Fly News Breaks for August 11, 2017
AAP, ORLY, AZO
Aug 11, 2017 | 09:53 EDT
Cleveland Research said its checks on auto parts industry trends in July were "slightly" more constructive with modest improvement in late-June through July, but "not overly positive." The checks came back most cautious on Advance Auto Parts (AAP) and pointed to O'Reilly Automotive (ORLY) share gains slightly re-accelerating, while the view on AutoZone (AZO) trends is largely unchanged.
News For ORLY;AAP;AZO From the Last 2 Days
Aug 22, 2017 | 09:56 EDT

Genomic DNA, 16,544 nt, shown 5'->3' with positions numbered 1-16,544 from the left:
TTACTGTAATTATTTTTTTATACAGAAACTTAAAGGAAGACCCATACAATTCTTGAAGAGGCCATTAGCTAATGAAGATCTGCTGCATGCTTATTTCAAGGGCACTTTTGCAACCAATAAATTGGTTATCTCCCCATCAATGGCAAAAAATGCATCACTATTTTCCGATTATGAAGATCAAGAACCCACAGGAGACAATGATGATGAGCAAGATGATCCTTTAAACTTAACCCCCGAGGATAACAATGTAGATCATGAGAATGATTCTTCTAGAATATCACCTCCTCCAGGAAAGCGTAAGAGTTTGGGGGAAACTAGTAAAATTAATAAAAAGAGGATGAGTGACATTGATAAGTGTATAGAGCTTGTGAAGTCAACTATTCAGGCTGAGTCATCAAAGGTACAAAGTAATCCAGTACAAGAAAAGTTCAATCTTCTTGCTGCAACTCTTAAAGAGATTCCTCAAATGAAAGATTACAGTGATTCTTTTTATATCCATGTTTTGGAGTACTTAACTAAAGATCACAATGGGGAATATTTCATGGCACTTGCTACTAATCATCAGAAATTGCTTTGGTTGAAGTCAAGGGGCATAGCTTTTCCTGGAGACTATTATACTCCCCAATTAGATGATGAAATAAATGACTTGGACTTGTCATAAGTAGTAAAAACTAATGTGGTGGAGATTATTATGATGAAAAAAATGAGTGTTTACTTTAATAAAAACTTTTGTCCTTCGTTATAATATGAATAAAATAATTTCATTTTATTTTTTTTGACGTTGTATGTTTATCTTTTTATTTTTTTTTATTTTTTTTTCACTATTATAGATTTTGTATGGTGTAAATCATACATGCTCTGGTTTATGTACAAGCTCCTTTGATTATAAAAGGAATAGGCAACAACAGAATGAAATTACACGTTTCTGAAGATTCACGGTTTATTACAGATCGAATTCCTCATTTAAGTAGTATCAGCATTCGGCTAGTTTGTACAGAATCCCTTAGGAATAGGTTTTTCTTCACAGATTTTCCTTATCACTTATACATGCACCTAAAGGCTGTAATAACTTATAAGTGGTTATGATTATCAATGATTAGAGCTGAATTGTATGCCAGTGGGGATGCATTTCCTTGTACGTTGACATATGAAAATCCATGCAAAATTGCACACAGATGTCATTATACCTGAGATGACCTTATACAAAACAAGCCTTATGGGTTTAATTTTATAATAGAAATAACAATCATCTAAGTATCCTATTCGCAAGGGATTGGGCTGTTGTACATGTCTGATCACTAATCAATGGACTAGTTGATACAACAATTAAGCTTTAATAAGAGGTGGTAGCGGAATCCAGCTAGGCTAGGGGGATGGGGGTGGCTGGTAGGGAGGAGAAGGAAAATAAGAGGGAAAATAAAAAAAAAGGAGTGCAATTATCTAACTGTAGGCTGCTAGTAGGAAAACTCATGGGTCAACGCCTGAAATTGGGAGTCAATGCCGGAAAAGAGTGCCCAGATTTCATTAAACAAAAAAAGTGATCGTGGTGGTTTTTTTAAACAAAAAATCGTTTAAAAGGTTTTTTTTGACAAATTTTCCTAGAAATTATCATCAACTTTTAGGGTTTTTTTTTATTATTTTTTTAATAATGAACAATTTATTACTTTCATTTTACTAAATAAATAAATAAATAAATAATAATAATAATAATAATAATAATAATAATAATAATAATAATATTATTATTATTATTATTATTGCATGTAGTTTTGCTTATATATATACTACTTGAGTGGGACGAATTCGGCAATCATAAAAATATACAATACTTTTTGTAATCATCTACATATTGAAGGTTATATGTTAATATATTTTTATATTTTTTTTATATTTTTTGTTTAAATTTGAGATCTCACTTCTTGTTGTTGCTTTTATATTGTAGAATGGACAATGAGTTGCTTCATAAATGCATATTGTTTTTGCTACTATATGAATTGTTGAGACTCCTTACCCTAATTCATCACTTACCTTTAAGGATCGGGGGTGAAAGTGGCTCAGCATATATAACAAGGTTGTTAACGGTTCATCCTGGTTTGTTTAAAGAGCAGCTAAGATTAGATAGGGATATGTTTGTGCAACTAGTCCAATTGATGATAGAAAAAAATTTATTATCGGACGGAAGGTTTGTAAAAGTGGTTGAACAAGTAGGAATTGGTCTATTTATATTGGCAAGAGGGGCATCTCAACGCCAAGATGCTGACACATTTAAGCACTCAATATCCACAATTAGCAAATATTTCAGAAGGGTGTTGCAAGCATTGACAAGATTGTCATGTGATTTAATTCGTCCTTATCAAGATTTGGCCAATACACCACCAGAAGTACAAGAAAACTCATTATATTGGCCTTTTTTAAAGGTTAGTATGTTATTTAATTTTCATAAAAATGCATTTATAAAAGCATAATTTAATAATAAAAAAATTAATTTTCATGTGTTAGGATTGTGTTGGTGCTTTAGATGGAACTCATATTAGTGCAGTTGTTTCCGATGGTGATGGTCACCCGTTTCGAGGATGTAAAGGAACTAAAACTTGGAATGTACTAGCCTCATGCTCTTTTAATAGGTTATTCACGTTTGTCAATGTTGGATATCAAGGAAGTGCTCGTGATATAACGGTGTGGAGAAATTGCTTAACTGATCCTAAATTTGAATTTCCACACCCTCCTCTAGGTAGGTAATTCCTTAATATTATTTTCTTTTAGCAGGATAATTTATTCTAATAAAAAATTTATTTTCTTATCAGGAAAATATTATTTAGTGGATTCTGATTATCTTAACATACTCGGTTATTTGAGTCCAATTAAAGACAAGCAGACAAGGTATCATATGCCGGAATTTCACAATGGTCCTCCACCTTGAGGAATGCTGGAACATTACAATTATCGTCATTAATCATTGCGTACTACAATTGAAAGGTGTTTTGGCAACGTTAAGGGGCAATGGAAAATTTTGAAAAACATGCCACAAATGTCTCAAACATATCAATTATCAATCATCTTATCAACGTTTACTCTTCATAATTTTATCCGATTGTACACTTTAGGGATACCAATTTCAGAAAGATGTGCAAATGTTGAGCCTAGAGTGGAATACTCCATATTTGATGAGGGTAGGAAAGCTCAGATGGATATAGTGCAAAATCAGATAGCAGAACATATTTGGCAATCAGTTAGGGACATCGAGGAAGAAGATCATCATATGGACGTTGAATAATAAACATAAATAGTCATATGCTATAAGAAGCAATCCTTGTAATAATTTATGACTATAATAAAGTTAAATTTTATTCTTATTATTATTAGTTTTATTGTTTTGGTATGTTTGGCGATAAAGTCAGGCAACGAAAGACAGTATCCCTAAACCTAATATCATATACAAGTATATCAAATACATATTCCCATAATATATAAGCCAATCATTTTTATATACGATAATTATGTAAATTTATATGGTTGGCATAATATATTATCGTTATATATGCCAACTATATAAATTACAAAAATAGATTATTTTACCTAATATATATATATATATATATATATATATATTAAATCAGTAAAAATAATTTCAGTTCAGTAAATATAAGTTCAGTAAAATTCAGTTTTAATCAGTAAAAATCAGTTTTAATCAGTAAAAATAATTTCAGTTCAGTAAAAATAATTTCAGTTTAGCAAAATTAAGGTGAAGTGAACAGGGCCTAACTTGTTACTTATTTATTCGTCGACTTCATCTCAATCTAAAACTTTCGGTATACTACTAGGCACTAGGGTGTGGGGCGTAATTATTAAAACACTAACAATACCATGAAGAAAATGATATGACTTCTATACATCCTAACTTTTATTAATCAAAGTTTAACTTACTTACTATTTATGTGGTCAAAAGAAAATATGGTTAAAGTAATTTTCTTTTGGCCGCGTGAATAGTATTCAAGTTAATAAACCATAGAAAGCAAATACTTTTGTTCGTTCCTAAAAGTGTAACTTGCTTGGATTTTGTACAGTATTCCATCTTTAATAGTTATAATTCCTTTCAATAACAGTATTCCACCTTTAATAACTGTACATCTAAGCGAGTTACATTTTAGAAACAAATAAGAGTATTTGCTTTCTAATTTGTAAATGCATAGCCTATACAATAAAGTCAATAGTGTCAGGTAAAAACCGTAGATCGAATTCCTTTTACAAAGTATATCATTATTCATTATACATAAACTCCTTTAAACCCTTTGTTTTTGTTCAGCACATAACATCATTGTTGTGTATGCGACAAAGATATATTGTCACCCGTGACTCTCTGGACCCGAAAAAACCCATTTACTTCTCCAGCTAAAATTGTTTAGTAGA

Jefferies analyst Andy Barish and a team of his peers believe weak spending from Hispanic consumers flagged by several companies this earnings season is mainly due to uncertainty around immigration policy. Given the challenging environment for new legislation, the analyst argued that the weakness may be a short-term phenomenon, with many companies potentially set to benefit from an improvement in spending from this demographic. HISPANICS CONSUMING LESS: During this last earnings season, several companies flagged weak spending from Hispanic consumers, a team of Jefferies' analysts, including Barish, Daniel Binder, Bret Jordan, Randal Konik, Stephanie Wissink and others said in a research note this morning. However, the analysts do not believe the weakness is a result of a deteriorating macro backdrop, but rather is likely due to uncertainty around the White House immigration policy. With Hispanics individuals making up about 18% of the U.S. population, a slowdown in spending can have a big impact, they pointed out, adding that companies with big Texas and California exposure tend to be at the top of the list. Barish and the team also noted that they assume the weakness is a short-term phenomenon given the challenging environment for new legislation. Companies that have been hurt may be due for a rebound, they argued. COMPANIES IMPACTED: While several companies have flagged weakness from Hispanic consumers, others have not cited weakness but have probably been impacted by a slowdown anyway, Jefferies' team contended. Noting that O'Reilly Automotive (ORLY) has 25% of stores in Texas and California, the analysts said they believe the slowdown seen thus far is more driven by weather and cyclical factors. Meanwhile, Wal-Mart (WMT) did not specifically cite weakness in Hispanic spending on its latest earnings call, but about 20% of store locations are in states where over 1/3 of the population is Hispanic and an improvement in spend could help comps, they argued. Additionally, the analysts pointed out that about 24% of e.l.f. Beauty's (ELF) consumers are Hispanic, which may have hurt sales in the first half of the year, but may provide an opportunity given the longer-term opportunity to grow sales through expanded distribution. In a similar position are Ulta Beauty (ULTA) and Jack in the Box (JACK), they said, adding that Foot Locker (FL) did cite weakness in markets with high Hispanic populations and though there are other negatives pressuring the company, an improvement in Hispanic spend would likely offer some relief. Alongside Foot Locker and O'Reilly Automotive, Murphy USA (MUSA), Target (TGT), Valvoline (VVV) and Wingstop (WING) also specifically flagged weakness in Hispanic spend this earnings period, according to Jefferies. "Trump Effect" is The Fly's recurring series of exclusive stories that highlight stocks that are being impacted, or are predicted to be impacted, by the comments, actions and policies of President Trump and his administration.